A Web Quest is not much different from creating any kind of lesson. It
requires getting your learners oriented, giving them an interesting and doable
task, giving them the resources they need and guidance to complete the task,
telling them how they'll be evaluated, and then summarizing and extending the
A Web Quest is an interactive learning exercise using a variety of internet resources. According to Bernie Dodge from San Diego State University there are two types of Web Quests: short-term and long-term. The short-term involves knowledge acquisition and integration, making sense of a large amount of information. It can be completed in one to three class periods. A longer-term Web Quest extends and refines knowledge. Students transform information and demonstrate what they've learned by developing a survey, discussion area, or response form. Long-term Web Quests can take from one to four weeks to complete.
Students participate in a Web Quest to maximize their learning in the most efficient way and are guided through steps to organize the learning process. Learners focus on a tangible, high-tech task with a Web Quest. Since there is an audience to create for, students are motivated by the possibility of getting feedback on their product.
Different forms of Web Quests include searchable databases, microworlds that can be navigated, interactive story or case study, forum-type documents that elicit analysis of a situation, and on-line interview simulation. Non-electronic resources that could be used are print materials from libraries and personal interviews to conduct an opinion survey.
Pedagogical principles involve reflection, collaboration, cooperation, social
skills such as consensus-building skills, open minded thinking, multiculuralism,
critical thinking, problem-solving, and an interdisciplinary approach. The
underlying principles of webquests are active involvement of students in the
learning process and structured ways for students to guide themselves through
discovery of new material.
Web Quests lead students to use reasoning skills not learned through memorization of specific facts, but rather developed from engaging in a problem-based process and applying both past experience and a wide variety of Internet information to the Web Quest outcome. Critical thinking skills are utilized in a Web Quest to interpret, analyze, evaluate, and draw inferences from the information obtained from Internet resources. By thinking critically during a Web Quest, students are able to:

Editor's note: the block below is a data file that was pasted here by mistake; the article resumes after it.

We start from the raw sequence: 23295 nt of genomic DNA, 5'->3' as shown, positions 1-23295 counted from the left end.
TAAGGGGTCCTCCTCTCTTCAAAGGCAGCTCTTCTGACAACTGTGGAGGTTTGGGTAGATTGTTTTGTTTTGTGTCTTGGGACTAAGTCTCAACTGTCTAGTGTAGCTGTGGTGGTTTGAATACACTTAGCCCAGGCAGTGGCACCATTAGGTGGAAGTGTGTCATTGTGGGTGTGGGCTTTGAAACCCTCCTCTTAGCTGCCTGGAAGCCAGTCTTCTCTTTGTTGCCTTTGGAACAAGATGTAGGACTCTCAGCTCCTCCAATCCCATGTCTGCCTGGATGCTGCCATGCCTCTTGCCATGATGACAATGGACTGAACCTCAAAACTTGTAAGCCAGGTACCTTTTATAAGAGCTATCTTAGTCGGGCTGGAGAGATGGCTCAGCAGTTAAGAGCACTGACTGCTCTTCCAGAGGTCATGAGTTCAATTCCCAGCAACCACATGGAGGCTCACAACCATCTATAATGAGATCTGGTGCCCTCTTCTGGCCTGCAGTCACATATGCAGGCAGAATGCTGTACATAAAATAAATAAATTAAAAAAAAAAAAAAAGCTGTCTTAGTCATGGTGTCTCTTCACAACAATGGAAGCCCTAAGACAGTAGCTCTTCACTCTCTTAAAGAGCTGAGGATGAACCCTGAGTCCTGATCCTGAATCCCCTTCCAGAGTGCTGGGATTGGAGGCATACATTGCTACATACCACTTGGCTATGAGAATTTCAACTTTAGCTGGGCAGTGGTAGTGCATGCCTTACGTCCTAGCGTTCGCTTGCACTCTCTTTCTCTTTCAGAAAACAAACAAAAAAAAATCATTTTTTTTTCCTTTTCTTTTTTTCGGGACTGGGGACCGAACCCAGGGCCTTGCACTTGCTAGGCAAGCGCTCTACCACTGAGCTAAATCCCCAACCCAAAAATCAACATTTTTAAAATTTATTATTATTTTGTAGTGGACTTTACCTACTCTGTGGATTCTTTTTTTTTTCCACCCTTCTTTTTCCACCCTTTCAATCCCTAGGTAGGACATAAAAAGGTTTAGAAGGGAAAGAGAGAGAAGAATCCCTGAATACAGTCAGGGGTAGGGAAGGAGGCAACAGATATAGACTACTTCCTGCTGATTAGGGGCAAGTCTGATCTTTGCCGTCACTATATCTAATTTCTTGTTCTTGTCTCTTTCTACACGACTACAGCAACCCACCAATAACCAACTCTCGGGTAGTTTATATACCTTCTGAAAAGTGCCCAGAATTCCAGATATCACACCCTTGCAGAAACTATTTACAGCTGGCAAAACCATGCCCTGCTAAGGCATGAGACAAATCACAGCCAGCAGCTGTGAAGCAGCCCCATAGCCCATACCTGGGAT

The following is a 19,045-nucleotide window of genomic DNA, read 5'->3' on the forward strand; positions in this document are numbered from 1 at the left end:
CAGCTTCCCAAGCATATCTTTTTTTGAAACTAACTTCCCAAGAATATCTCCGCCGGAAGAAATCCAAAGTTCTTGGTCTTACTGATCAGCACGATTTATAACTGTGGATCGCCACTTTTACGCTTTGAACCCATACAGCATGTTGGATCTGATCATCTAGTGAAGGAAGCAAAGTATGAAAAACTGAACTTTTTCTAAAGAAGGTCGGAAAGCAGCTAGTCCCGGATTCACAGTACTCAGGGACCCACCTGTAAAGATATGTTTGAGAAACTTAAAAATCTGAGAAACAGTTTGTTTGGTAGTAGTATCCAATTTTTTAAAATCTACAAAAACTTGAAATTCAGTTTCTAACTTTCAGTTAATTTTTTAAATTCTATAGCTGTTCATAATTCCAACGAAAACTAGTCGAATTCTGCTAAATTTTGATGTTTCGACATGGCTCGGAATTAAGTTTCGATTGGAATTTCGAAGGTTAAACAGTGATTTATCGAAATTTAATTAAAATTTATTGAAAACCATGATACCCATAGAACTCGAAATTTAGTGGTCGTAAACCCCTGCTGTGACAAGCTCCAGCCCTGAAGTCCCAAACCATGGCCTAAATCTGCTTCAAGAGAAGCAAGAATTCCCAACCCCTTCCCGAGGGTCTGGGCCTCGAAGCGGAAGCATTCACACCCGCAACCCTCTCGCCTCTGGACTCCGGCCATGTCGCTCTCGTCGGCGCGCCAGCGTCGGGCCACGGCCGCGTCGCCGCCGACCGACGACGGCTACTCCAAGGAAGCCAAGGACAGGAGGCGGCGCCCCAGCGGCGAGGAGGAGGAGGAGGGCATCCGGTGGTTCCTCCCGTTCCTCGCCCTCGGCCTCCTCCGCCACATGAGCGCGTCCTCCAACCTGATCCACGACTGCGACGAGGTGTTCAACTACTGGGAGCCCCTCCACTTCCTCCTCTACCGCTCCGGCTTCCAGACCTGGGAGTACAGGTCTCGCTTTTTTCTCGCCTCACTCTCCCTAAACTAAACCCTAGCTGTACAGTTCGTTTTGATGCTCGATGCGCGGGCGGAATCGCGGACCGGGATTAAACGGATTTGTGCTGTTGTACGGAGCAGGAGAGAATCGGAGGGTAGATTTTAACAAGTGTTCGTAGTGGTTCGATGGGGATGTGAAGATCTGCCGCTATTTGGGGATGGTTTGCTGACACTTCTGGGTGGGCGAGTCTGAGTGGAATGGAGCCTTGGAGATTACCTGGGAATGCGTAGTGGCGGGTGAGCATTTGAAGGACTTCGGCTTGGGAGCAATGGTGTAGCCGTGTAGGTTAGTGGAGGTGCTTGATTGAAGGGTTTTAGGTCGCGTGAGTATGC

Cooperative learning is another essential aspect of Web Quests since Web Quests encourage students to take ownership of their learning and use a collaborative process of discovery to facilitate the learning that is taking place. Cooperative learning fosters a communal learning environment, allowing for constant comprehension checks and ample opportunities for exchange of ideas.
In addition, social skills are developed when students participate in Web Quests. Social skills such as listening, cooperating, affirming others, giving constructive criticism, and accepting differing view points are fine-tuned in the process of working with different personalities. While working together in small groups, students also learn to express opinions effectively and use language that will appeal to group members.
When participating in Web Quests, students are often exposed to mutiple ways of viewing ideas or content. The need to see things from a variety of perspectives fosters open-minded thinking. Once students are accustomed to such thinking, they are more able to understand and respect diversity and people from cultures different than their own. Participation in Web Quest can promote multiculturalism and diversity.